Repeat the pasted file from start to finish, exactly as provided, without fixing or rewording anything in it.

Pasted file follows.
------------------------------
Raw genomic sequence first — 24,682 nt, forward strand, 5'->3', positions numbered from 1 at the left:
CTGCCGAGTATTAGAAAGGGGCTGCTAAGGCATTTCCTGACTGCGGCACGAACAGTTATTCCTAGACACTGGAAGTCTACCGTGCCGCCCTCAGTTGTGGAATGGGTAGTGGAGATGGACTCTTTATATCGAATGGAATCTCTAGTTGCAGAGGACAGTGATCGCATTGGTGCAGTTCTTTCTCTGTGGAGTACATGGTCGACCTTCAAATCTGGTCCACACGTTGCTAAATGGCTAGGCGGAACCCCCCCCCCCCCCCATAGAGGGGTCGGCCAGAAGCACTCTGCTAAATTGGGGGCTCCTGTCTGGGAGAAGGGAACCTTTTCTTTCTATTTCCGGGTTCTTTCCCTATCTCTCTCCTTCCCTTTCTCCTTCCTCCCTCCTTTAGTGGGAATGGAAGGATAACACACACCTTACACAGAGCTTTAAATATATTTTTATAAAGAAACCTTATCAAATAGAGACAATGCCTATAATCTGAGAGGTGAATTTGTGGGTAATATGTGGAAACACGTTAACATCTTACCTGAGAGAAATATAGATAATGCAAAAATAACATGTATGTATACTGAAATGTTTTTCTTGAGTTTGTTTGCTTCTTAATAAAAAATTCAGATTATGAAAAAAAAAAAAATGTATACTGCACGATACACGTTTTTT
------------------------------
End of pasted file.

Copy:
Raw genomic sequence first — 24,682 nt, forward strand, 5'->3', positions numbered from 1 at the left:
CTGCCGAGTATTAGAAAGGGGCTGCTAAGGCATTTCCTGACTGCGGCACGAACAGTTATTCCTAGACACTGGAAGTCTACCGTGCCGCCCTCAGTTGTGGAATGGGTAGTGGAGATGGACTCTTTATATCGAATGGAATCTCTAGTTGCAGAGGACAGTGATCGCATTGGTGCAGTTCTTTCTCTGTGGAGTACATGGTCGACCTTCAAATCTGGTCCACACGTTGCTAAATGGCTAGGCGGAACCCCCCCCCCCCCCCATAGAGGGGTCGGCCAGAAGCACTCTGCTAAATTGGGGGCTCCTGTCTGGGAGAAGGGAACCTTTTCTTTCTATTTCCGGGTTCTTTCCCTATCTCTCTCCTTCCCTTTCTCCTTCCTCCCTCCTTTAGTGGGAATGGAAGGATAACACACACCTTACACAGAGCTTTAAATATATTTTTATAAAGAAACCTTATCAAATAGAGACAATGCCTATAATCTGAGAGGTGAATTTGTGGGTAATATGTGGAAACACGTTAACATCTTACCTGAGAGAAATATAGATAATGCAAAAATAACATGTATGTATACTGAAATGTTTTTCTTGAGTTTGTTTGCTTCTTAATAAAAAATTCAGATTATGAAAAAAAAAAAAATGTATACTGCACGATACACGTTTTTT